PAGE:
Products for the older generation

Discussion in 'Craft Fairs & Shows' started by lenarenee, Apr 15, 2019.

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  1. Apr 15, 2019 #1

    lenarenee

    lenarenee

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    I’ve been asked if I would be the only soap vendor for a small show at a retirement community. Having tried to sell at a Senior Center show where no non members attended, I doubt they would have any interest in buying soap.

    Is there something else they might be interested in that would be fun to make.....like body butter, lotion bars, small molded soaps (found in every bathroom at Grandma’s house), body powder....etc?
     
  2. Apr 15, 2019 #2

    shunt2011

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    I'm going to follow this. I've done a couple at senior centers and if it wasn't for the employees I wouldn't have made any money. Fortunately they didn't charge a table fee. I had soap, sugar scrub, lotion bars, bath bombs and lip balm.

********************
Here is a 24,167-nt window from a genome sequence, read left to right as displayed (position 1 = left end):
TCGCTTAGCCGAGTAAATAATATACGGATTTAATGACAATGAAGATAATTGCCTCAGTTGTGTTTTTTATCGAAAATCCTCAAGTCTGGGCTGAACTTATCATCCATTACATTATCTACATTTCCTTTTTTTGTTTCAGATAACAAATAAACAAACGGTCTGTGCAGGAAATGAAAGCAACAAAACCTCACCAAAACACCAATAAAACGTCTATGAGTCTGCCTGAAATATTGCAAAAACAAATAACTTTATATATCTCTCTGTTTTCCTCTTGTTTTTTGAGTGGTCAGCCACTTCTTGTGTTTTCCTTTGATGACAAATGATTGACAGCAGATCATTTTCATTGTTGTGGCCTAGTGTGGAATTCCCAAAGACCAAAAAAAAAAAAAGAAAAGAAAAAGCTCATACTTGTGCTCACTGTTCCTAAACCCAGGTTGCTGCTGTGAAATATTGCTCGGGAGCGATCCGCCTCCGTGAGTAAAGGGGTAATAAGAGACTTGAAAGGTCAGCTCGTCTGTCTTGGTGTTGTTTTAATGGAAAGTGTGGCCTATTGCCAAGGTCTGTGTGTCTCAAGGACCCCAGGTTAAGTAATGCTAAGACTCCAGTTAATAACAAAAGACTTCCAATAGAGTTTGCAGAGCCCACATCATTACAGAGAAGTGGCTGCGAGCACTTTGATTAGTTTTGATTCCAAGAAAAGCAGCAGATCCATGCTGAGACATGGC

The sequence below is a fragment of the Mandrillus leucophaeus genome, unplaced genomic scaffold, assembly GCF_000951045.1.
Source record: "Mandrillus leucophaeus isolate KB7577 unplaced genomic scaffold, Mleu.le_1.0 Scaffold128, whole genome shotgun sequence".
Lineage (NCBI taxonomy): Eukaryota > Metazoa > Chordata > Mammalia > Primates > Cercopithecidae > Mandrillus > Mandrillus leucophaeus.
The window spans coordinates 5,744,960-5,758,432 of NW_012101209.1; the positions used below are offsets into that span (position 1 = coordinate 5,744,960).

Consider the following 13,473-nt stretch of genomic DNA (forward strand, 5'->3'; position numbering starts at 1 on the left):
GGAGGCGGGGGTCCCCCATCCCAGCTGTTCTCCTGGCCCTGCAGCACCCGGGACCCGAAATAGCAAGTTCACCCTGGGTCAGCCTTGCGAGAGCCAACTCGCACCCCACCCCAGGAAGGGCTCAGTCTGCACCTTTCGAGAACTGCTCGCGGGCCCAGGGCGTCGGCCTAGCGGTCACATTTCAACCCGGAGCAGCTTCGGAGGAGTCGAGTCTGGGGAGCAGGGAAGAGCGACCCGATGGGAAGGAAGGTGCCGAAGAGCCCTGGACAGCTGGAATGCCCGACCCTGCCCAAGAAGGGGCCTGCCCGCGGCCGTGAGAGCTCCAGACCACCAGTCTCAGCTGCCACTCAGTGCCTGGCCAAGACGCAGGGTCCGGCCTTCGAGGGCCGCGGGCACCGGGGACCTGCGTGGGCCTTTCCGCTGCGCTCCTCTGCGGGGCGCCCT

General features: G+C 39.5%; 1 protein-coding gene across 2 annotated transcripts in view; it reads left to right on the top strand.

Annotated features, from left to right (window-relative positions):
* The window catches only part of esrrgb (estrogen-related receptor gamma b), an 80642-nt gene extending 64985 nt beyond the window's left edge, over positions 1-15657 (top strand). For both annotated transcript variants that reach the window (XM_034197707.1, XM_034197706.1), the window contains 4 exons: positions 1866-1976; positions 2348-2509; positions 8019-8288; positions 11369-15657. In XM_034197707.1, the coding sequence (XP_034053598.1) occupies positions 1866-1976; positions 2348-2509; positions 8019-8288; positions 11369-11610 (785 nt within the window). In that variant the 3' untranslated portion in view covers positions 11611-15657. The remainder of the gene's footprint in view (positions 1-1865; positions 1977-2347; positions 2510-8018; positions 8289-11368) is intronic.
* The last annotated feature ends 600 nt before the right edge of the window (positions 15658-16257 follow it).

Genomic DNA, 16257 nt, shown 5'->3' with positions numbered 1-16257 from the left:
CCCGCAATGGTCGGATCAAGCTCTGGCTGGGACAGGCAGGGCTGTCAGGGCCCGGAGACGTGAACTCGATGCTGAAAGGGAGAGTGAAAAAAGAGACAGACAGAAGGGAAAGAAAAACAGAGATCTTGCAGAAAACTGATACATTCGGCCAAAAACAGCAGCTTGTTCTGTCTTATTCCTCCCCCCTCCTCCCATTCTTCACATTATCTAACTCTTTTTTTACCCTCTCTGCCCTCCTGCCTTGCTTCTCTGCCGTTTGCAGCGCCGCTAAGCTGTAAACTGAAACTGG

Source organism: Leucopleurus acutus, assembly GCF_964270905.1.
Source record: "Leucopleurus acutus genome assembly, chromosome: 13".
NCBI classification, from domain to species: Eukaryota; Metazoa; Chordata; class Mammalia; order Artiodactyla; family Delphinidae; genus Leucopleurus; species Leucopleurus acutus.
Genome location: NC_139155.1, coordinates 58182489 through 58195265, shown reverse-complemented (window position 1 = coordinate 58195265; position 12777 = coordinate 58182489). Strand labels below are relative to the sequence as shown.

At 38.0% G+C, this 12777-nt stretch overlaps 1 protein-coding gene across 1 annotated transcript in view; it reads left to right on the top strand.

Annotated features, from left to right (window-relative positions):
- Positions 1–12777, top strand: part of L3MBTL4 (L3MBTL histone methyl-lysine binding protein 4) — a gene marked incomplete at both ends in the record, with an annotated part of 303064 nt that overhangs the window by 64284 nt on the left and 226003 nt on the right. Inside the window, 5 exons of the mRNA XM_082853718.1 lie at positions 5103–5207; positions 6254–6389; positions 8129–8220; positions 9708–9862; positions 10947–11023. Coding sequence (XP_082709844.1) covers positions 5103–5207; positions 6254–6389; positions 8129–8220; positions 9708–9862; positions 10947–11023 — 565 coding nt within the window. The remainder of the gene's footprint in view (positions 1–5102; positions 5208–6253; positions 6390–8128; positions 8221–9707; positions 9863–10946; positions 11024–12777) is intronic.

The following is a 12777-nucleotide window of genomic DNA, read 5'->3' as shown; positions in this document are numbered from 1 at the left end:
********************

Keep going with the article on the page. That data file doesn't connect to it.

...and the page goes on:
3. Apr 15, 2019 #3

    earlene

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    I would suggest you try and find out personal products what that particular elderly population really likes. Maybe a short survey?

    I do know many older men who would always find beer soap to be quite interesting. Perhaps the elderly grandma's may have grandchildren or great-grandchildren they want to buy gifts for. My MIL still does and she lives in a nursing home. So a few novelty items geared toward the young may sell, especially if you market it as 'For those special loved one's in your life' or some such.